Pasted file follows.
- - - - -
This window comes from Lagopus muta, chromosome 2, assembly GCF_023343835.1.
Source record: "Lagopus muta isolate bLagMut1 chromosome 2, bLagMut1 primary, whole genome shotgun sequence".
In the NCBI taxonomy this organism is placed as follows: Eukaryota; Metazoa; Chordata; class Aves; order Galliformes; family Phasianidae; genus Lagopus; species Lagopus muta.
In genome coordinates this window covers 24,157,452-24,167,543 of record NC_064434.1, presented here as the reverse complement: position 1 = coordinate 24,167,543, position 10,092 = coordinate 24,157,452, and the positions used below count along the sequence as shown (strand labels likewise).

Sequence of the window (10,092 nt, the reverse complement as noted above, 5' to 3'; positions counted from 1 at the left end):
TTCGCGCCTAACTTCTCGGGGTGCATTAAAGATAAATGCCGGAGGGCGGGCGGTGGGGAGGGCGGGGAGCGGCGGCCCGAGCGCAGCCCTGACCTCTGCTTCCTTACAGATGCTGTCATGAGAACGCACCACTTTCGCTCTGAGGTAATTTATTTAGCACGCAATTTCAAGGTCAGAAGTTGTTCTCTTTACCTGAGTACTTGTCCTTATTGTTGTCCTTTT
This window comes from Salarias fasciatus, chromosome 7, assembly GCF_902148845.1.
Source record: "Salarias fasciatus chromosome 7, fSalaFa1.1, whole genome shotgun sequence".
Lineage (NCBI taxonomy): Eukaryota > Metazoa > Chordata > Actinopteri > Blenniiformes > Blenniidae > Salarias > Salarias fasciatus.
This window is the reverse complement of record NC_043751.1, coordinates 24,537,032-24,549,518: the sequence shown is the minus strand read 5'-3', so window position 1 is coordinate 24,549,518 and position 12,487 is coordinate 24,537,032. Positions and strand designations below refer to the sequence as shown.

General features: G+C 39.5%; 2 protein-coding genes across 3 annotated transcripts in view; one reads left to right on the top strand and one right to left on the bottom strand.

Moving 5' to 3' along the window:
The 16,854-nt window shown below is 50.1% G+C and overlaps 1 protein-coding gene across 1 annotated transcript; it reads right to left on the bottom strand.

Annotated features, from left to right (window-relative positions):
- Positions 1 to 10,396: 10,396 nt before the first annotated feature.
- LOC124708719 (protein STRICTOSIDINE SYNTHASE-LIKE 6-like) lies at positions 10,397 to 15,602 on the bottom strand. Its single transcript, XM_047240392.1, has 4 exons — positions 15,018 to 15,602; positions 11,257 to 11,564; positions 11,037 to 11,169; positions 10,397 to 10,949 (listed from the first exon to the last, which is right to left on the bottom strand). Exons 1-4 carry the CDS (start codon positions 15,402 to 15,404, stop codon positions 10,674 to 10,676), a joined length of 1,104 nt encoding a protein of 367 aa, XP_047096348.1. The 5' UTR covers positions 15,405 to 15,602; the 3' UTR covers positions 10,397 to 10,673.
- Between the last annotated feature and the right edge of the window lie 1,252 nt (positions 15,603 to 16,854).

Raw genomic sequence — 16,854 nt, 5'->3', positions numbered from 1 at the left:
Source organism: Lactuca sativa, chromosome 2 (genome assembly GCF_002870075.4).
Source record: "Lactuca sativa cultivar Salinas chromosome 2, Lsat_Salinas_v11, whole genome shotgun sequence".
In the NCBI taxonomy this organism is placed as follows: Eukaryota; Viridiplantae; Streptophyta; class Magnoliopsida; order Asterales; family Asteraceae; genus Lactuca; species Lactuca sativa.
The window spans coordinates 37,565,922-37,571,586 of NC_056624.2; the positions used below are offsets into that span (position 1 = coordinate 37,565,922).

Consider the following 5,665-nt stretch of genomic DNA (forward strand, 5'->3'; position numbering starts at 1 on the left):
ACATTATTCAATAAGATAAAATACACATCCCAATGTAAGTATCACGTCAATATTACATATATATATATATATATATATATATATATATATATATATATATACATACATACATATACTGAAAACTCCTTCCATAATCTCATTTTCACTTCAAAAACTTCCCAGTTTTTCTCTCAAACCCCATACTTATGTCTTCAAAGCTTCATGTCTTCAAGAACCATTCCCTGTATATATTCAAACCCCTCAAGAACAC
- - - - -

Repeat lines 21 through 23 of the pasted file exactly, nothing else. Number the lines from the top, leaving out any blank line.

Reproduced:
In the NCBI taxonomy this organism is placed as follows: Eukaryota; Viridiplantae; Streptophyta; class Magnoliopsida; order Asterales; family Asteraceae; genus Lactuca; species Lactuca sativa.
The window spans coordinates 37,565,922-37,571,586 of NC_056624.2; the positions used below are offsets into that span (position 1 = coordinate 37,565,922).

Consider the following 5,665-nt stretch of genomic DNA (forward strand, 5'->3'; position numbering starts at 1 on the left):